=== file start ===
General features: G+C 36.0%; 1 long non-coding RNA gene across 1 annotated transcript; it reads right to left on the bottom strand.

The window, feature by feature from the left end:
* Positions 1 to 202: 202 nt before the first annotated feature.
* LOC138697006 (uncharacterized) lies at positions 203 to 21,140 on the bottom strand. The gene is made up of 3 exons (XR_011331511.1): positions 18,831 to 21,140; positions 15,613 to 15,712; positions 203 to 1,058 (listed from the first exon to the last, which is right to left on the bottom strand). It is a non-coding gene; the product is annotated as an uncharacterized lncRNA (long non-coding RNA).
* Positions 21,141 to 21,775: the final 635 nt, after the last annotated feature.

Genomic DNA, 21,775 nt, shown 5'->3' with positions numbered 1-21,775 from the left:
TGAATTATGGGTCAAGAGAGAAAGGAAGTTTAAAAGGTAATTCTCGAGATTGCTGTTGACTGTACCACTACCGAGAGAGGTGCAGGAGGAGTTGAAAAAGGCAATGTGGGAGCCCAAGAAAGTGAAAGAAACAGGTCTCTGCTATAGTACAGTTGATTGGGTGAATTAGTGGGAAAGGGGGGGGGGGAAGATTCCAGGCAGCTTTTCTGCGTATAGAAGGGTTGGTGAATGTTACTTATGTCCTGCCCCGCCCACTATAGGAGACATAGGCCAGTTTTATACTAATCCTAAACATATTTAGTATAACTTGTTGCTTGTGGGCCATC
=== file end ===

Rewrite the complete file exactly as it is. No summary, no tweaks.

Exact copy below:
General features: G+C 36.0%; 1 long non-coding RNA gene across 1 annotated transcript; it reads right to left on the bottom strand.

The window, feature by feature from the left end:
* Positions 1 to 202: 202 nt before the first annotated feature.
* LOC138697006 (uncharacterized) lies at positions 203 to 21,140 on the bottom strand. The gene is made up of 3 exons (XR_011331511.1): positions 18,831 to 21,140; positions 15,613 to 15,712; positions 203 to 1,058 (listed from the first exon to the last, which is right to left on the bottom strand). It is a non-coding gene; the product is annotated as an uncharacterized lncRNA (long non-coding RNA).
* Positions 21,141 to 21,775: the final 635 nt, after the last annotated feature.

Genomic DNA, 21,775 nt, shown 5'->3' with positions numbered 1-21,775 from the left:
TGAATTATGGGTCAAGAGAGAAAGGAAGTTTAAAAGGTAATTCTCGAGATTGCTGTTGACTGTACCACTACCGAGAGAGGTGCAGGAGGAGTTGAAAAAGGCAATGTGGGAGCCCAAGAAAGTGAAAGAAACAGGTCTCTGCTATAGTACAGTTGATTGGGTGAATTAGTGGGAAAGGGGGGGGGGGAAGATTCCAGGCAGCTTTTCTGCGTATAGAAGGGTTGGTGAATGTTACTTATGTCCTGCCCCGCCCACTATAGGAGACATAGGCCAGTTTTATACTAATCCTAAACATATTTAGTATAACTTGTTGCTTGTGGGCCATC